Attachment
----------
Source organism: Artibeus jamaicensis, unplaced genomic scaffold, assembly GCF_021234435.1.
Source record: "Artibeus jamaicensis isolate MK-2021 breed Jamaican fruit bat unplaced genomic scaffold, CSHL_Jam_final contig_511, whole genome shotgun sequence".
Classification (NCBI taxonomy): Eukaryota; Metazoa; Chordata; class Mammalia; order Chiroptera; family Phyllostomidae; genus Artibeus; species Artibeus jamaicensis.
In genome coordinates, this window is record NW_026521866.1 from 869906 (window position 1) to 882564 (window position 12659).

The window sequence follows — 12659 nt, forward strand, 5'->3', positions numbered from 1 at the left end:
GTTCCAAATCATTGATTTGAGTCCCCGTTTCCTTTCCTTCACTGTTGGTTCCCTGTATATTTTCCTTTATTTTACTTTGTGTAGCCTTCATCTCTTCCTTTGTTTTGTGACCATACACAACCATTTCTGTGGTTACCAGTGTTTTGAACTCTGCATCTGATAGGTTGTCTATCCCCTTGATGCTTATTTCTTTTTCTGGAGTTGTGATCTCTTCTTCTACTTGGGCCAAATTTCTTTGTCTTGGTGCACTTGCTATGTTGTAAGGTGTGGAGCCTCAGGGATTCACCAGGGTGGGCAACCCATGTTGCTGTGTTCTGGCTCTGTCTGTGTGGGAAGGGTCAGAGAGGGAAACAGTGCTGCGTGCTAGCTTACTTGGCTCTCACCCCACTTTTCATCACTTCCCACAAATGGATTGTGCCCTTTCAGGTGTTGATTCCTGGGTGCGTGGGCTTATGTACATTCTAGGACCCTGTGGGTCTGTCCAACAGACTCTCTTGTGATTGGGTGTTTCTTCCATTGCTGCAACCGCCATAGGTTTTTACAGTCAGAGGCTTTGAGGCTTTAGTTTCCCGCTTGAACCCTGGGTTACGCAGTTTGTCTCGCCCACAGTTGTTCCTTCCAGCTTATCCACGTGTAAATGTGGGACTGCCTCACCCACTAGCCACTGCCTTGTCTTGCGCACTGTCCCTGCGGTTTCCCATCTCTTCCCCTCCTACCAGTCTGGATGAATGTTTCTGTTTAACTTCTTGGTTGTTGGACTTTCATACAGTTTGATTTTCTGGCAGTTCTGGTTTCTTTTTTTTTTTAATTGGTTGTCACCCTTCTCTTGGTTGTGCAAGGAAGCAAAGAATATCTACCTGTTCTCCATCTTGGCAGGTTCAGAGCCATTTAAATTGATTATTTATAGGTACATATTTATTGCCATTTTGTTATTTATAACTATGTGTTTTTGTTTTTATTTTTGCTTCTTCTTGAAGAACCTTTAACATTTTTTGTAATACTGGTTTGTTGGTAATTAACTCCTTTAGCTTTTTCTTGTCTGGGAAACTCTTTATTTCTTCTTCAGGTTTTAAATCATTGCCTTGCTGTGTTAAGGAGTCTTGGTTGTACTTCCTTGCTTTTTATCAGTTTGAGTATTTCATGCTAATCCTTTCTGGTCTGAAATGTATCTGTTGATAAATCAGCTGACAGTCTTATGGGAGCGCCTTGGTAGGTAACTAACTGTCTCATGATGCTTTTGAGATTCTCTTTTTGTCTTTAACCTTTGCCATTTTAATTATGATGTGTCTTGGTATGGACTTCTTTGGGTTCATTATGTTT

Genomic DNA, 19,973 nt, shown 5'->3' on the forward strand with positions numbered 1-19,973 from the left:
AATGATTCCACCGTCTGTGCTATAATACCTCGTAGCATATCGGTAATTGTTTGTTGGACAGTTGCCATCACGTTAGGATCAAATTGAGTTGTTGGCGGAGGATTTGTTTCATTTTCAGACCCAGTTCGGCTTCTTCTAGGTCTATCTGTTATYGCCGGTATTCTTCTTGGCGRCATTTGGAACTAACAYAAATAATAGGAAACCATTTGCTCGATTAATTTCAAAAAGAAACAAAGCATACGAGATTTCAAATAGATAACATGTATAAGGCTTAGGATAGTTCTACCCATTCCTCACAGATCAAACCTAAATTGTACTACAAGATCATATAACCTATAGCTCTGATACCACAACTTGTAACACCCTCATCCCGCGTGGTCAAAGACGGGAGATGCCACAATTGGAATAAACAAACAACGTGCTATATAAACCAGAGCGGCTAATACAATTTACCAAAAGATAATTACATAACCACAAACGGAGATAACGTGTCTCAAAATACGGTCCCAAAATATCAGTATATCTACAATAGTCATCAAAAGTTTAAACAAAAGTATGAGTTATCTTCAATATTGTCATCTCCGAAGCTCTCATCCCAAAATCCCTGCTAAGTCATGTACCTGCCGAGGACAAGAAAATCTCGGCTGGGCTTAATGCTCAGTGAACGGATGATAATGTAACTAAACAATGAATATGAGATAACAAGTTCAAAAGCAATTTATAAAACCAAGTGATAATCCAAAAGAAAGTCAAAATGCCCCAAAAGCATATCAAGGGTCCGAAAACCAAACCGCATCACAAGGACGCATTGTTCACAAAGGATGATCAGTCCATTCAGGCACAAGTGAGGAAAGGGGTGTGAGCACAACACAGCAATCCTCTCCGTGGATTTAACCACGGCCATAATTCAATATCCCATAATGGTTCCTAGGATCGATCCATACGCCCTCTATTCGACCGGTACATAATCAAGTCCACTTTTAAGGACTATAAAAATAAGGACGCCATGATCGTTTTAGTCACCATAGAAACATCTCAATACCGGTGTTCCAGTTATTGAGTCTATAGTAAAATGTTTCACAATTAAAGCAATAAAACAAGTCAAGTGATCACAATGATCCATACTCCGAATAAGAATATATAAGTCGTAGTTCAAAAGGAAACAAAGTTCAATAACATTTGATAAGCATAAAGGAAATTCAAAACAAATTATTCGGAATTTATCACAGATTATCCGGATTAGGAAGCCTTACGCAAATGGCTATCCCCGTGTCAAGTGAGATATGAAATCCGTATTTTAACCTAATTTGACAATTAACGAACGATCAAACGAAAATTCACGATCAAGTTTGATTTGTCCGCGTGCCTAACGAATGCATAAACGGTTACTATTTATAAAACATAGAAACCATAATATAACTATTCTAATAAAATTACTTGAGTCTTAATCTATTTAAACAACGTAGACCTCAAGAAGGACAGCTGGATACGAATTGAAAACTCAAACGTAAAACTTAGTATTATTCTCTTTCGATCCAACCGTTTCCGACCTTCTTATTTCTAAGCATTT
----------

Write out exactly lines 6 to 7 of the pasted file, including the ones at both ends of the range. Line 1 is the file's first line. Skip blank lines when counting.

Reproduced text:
GTTCCAAATCATTGATTTGAGTCCCCGTTTCCTTTCCTTCACTGTTGGTTCCCTGTATATTTTCCTTTATTTTACTTTGTGTAGCCTTCATCTCTTCCTTTGTTTTGTGACCATACACAACCATTTCTGTGGTTACCAGTGTTTTGAACTCTGCATCTGATAGGTTGTCTATCCCCTTGATGCTTATTTCTTTTTCTGGAGTTGTGATCTCTTCTTCTACTTGGGCCAAATTTCTTTGTCTTGGTGCACTTGCTATGTTGTAAGGTGTGGAGCCTCAGGGATTCACCAGGGTGGGCAACCCATGTTGCTGTGTTCTGGCTCTGTCTGTGTGGGAAGGGTCAGAGAGGGAAACAGTGCTGCGTGCTAGCTTACTTGGCTCTCACCCCACTTTTCATCACTTCCCACAAATGGATTGTGCCCTTTCAGGTGTTGATTCCTGGGTGCGTGGGCTTATGTACATTCTAGGACCCTGTGGGTCTGTCCAACAGACTCTCTTGTGATTGGGTGTTTCTTCCATTGCTGCAACCGCCATAGGTTTTTACAGTCAGAGGCTTTGAGGCTTTAGTTTCCCGCTTGAACCCTGGGTTACGCAGTTTGTCTCGCCCACAGTTGTTCCTTCCAGCTTATCCACGTGTAAATGTGGGACTGCCTCACCCACTAGCCACTGCCTTGTCTTGCGCACTGTCCCTGCGGTTTCCCATCTCTTCCCCTCCTACCAGTCTGGATGAATGTTTCTGTTTAACTTCTTGGTTGTTGGACTTTCATACAGTTTGATTTTCTGGCAGTTCTGGTTTCTTTTTTTTTTTAATTGGTTGTCACCCTTCTCTTGGTTGTGCAAGGAAGCAAAGAATATCTACCTGTTCTCCATCTTGGCAGGTTCAGAGCCATTTAAATTGATTATTTATAGGTACATATTTATTGCCATTTTGTTATTTATAACTATGTGTTTTTGTTTTTATTTTTGCTTCTTCTTGAAGAACCTTTAACATTTTTTGTAATACTGGTTTGTTGGTAATTAACTCCTTTAGCTTTTTCTTGTCTGGGAAACTCTTTATTTCTTCTTCAGGTTTTAAATCATTGCCTTGCTGTGTTAAGGAGTCTTGGTTGTACTTCCTTGCTTTTTATCAGTTTGAGTATTTCATGCTAATCCTTTCTGGTCTGAAATGTATCTGTTGATAAATCAGCTGACAGTCTTATGGGAGCGCCTTGGTAGGTAACTAACTGTCTCATGATGCTTTTGAGATTCTCTTTTTGTCTTTAACCTTTGCCATTTTAATTATGATGTGTCTTGGTATGGACTTCTTTGGGTTCATTATGTTT

Genomic DNA, 19,973 nt, shown 5'->3' on the forward strand with positions numbered 1-19,973 from the left: